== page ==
Keep a publishing calendar. A regular newsletter is a commitment. If you go several months without sending anything, then your subscribers will forget about you, and they’ll be more likely to delete the next email, or worse, mark it as spam. Make time to plan, write, design, and send your chiropractic newsletters regularly.
Edit. Even editors need editors. When you’re working on your publishing calendar, leave plenty of time for the editing and revision process. Once you send a campaign, it goes straight to the inbox, and you can’t go back and update it. Newsletters contain meaningful content, and sloppy ones reflect poorly on the companies who send them. Grammar and style are just as important for email as they are for websites and blogs.
Test. Different email clients and mobile devices display emails differently. Send test email to yourself and see how it looks on a mobile device and desktop. Testing reveals design mistakes before it’s too late, and testing programs can predict whether or not a campaign will get caught in a spam filter. I personally use mailchimp. Avoid sending one big image as a campaign, and cover your bases with a plain-text option for every email.
Think about mobile. If a campaign doesn’t show up on mobile devices, it’s not going to perform very well. Everything you send should be mobile-friendly. According to the study, 63 percent of Americans and 41 percent of Europeans would either close or delete an email that’s not optimized for mobile. It is time to start using a responsive template that mailchimp has to offer.
Know your spam rules. A lot of innocent people send spam because they didn’t know any better. Read up on the CAN-SPAM act to avoid any trouble. Put simply, you’re allowed to send bulk email only to people who specifically asked to be on your mailing list. If you collected email addresses for a free chiropractic exam or massage offer, then you don’t have permission to send marketing emails about something else unless you made that clear at signup. Include an obvious unsubscribe link in every email, and don’t forget to remind subscribers how they got on your list in the first place.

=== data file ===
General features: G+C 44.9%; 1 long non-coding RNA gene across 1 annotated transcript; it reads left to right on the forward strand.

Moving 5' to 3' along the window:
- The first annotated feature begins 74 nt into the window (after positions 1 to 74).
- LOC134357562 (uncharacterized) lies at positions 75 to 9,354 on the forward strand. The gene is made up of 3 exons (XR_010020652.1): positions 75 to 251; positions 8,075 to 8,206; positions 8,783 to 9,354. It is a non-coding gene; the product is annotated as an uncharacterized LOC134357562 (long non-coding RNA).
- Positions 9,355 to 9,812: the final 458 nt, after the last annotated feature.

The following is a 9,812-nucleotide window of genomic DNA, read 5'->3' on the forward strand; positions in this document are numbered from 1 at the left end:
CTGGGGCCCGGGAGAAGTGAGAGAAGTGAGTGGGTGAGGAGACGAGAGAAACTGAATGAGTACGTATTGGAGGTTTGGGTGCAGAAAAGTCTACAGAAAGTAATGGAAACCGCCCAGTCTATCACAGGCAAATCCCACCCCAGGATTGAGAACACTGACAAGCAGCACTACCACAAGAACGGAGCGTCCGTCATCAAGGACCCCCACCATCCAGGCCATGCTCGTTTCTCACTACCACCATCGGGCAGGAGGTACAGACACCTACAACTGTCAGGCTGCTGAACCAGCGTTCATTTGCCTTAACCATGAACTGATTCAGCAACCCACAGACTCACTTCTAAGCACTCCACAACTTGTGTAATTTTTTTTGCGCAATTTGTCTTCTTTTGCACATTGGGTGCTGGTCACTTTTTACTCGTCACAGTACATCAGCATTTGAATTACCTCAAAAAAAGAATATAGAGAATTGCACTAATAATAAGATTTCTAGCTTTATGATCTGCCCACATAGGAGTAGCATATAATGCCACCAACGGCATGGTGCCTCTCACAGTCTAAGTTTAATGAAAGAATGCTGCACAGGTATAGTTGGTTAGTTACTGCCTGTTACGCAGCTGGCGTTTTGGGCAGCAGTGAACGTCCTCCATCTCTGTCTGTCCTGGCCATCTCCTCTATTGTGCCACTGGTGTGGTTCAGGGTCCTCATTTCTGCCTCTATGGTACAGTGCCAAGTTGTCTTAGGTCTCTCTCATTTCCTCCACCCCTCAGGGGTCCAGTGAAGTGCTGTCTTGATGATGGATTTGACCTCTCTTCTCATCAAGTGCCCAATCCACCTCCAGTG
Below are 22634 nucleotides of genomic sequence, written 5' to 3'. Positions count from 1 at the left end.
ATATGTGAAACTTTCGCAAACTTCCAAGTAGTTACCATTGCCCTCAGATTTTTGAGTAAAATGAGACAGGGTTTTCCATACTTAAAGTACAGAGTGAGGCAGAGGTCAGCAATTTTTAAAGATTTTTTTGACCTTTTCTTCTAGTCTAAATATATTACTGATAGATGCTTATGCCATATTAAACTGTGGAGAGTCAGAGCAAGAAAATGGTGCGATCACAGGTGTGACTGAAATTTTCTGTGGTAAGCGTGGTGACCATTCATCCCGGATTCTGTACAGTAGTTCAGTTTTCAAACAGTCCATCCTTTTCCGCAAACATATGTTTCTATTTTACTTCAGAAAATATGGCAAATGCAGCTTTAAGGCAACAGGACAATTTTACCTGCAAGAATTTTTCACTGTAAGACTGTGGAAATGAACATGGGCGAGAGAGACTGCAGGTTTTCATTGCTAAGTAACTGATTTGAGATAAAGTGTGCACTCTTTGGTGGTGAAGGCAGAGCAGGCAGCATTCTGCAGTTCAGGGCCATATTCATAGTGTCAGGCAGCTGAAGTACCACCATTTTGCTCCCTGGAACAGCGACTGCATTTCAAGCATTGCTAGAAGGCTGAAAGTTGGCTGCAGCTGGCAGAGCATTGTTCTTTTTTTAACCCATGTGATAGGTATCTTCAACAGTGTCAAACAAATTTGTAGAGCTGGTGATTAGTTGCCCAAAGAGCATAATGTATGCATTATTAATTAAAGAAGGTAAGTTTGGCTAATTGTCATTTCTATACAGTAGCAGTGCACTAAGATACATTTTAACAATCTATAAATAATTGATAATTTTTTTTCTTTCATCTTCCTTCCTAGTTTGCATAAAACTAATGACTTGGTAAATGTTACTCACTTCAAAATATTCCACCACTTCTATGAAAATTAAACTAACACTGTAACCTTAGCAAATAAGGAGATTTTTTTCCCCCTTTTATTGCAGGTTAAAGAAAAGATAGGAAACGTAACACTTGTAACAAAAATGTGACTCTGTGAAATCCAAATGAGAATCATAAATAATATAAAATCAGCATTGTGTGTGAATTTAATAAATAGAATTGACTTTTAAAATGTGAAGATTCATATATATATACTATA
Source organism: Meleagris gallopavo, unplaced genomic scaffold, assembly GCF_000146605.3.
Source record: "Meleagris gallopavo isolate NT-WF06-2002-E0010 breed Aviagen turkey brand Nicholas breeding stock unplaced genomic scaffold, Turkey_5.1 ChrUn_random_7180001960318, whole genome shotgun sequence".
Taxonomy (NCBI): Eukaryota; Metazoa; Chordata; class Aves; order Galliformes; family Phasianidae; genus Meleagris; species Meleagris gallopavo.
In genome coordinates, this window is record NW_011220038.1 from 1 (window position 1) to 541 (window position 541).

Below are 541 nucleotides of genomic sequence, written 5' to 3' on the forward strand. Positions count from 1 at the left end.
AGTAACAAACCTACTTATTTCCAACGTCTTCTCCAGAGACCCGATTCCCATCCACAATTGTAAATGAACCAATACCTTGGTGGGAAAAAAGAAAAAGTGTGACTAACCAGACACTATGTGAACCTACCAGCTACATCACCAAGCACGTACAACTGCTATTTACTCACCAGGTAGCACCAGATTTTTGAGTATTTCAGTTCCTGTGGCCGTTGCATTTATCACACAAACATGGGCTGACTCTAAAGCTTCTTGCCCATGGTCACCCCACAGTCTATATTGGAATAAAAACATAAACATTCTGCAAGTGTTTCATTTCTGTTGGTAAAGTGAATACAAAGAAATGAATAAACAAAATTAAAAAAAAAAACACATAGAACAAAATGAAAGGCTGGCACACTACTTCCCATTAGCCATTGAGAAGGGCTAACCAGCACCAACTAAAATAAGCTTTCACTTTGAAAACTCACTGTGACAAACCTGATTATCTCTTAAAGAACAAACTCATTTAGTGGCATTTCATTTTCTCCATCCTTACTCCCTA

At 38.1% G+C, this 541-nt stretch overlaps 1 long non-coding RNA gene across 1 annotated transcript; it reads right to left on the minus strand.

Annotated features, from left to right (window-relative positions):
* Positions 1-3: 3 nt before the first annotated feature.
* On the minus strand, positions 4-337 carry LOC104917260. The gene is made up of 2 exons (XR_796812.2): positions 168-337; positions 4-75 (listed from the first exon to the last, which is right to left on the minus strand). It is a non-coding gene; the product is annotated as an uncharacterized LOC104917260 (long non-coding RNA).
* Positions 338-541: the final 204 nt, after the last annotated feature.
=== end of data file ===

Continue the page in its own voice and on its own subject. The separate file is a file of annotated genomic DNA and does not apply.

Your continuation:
Make it shareable. Send content that people want to share, and make it easy for them to do it. Sure, subscribers can forward your campaign to friends, but that’s a lot to ask. Include a public link to the web version of your campaign so people can read it outside of their email programs, and consider adding Twitter. LinkedIn. Google Plus and Facebook links to your newsletter, so readers can share your content where they’re already active. When their friends start sharing and subscribing, you’ll know it’s working.
Keep an eye on your stats. Most email newsletter services offer free reports that contain helpful information. Learn how to read and understand your reports, so you can use the stats to improve your campaigns going forward. Pay attention to your open and click rates, and identify any patterns that make those numbers go up or down. If a campaign receives a high number of unsubscribes, then try something different the next time.
Be friendly. Feel free to use a casual tone in your email newsletters. Since most emails come directly from one person, people expect human voices in their inboxes. There’s a good chance your subscribers are already in a informal frame of mind when they’re checking their email, so an overly formal or stodgy voice might seem out of place. Plus, they’ve given you their email address, so you’re already on a first-name basis. If you collect first names on your signup form, you can dynamically include them in your email greetings.
Only send email if you have something to say. This one seems obvious, but too many chiropractors start email newsletters with no plan and nothing to say. Email is simply a way to publish content—the content itself has to come first. Before starting a newsletter, make sure it’s a sustainable commitment that will help you achieve your business goals. Otherwise, you’ll be wasting your subscribers’ time and your own time. Ask yourself: What’s the goal for this kind of communication? What do we have to say? How will we measure success? Send thoughtful newsletters, and keep the focus on your company’s message.